An RV fridge is not an inexpensive purchase, so before you buy one you should take the time to make sure that the model you eventually choose is the right one for both your RV and your on the road cooling needs.
Here are some things that you should keep in mind as you shop:
Every RV only has a finite space in which to house an RV refrigerator, and you need to be sure of how big that space is in your rig before you make your purchasing decision. This means measuring the area carefully, and do it twice so that you are really sure, and then reading and comparing the size specs for each of the models you’re considering.
If you are replacing an older Norcold freezer the company offers some help here. On their website they offer a series of conversion charts that let you see just which upgraded model will be the right fit.
It stands to reason that a boondocking couple will usually not need the same RV refrigerator capacity as an RVing family. But that may not always be the case. If you can’t bear the thought of being without a decent supply of cold drinks then even solo RVers may want to go for a larger model, and the same is true if you consider yourself something of an RV gourmet and love to cook when you’re on the road.
As RV refrigerators have become more sophisticated, they have gained a wider range of features. Some, for example, now offer a removable freezer compartment, so that you can keep a small amount of frozen food on hand, or have plenty of ice cubes to go in those cold drinks! Do keep in mind that the more features you choose, the higher the price is likely to be.
One thing some seasoned campers do to avoid taking on the expense of a larger RV refrigerator is keep an extra portable fridge in the rig for occasional use on longer trips. If you will only be using it occasionally it should not be too much of a drain on your battery but you do need to ensure that it’s safely and securely stored when it’s not in use.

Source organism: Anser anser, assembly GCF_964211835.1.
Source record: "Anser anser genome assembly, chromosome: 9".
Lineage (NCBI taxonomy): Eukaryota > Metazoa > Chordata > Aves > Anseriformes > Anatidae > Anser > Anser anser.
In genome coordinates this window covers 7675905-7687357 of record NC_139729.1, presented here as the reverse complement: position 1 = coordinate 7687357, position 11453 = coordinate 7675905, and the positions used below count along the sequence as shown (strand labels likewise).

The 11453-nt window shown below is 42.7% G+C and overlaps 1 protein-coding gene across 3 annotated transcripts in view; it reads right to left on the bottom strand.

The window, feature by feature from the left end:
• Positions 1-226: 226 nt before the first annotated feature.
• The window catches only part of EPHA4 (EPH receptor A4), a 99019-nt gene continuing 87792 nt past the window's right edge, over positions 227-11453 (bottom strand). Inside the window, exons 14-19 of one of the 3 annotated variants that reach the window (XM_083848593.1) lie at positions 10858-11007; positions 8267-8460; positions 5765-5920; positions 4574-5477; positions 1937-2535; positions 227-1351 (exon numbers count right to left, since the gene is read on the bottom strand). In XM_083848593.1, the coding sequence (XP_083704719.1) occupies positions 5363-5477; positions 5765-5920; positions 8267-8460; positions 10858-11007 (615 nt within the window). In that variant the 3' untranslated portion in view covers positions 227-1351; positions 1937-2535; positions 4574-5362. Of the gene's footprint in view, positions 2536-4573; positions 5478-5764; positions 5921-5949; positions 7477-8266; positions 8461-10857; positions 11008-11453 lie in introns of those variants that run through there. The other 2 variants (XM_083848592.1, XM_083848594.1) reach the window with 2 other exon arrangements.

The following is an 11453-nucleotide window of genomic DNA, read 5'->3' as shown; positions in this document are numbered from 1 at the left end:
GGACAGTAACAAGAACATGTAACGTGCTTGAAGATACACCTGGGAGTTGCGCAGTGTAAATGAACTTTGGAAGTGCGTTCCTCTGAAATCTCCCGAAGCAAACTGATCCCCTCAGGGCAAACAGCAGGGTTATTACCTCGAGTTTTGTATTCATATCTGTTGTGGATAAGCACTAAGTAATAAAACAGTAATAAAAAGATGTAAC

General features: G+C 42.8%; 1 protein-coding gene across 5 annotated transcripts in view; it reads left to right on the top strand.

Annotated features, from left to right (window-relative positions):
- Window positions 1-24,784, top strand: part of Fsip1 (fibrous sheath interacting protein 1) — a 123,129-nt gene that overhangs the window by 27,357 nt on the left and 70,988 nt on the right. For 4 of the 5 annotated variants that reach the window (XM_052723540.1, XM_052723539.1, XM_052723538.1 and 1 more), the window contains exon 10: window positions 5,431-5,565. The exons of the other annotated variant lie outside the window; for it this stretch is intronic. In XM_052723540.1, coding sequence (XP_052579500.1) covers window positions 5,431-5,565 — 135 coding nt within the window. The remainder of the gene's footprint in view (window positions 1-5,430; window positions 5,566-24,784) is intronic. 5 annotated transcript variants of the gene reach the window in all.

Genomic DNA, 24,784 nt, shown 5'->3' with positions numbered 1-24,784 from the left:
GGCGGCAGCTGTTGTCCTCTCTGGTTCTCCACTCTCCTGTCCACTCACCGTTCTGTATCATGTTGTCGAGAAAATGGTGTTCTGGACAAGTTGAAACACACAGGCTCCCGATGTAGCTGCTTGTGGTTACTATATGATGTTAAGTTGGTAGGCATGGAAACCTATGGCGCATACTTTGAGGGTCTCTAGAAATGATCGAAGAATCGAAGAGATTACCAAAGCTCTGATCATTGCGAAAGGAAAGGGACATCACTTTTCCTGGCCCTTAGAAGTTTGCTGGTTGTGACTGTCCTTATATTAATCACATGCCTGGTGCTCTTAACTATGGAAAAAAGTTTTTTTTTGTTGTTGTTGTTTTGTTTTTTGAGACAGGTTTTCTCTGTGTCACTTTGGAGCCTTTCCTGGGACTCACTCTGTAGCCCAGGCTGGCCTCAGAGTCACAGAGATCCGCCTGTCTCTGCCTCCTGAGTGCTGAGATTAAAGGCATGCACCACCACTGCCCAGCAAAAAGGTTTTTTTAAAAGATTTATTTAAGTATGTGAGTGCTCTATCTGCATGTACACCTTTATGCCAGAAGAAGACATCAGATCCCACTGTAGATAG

RV refrigerators are not cheap and usually they are one of the pricier items people buy for their camper. Models can range in price from several hundred dollars to several thousand for the top-of-the-range models.
Why do RV refrigerators cost so much?
The reason being is that RV fridges are more ruggedly built using stainless steel in their manufacturing process to withstand the wear and tear generated by a travelling vehicle.
Sometimes you can save money if you opt for a refurbished model.
What happens to RV refrigerators if camper not level?
Some RV’ers like to have their camper tilted a degree or two to help aid with draining rain water.
A degree or two won’t be a problem for some of the more modern RV fridges.
However, if your RV refrigerators runs while tilted for 30 minutes +, you’ll run the risk of damaging the fridge’s cooling unit.
The cooling process of the refrigerator relies on gravity. Without it, it the ammonia liquid will not properly flow to the evaporator coils to cool the refrigerator. If your RV is not level ammonia crystals will start to accumulate inside the refrigerator’s tubing and over time, these build up of crystals will restrict the flow leading to some catastrophic results.
So, with RV refrigerators how unlevel can they be? As we mentioned, today’s modern RV fridges have greater tolerances. Norcold for example, recommends that their refrigerators operate within 3 degrees off level side-to-side and 6 degrees off level front-to-back.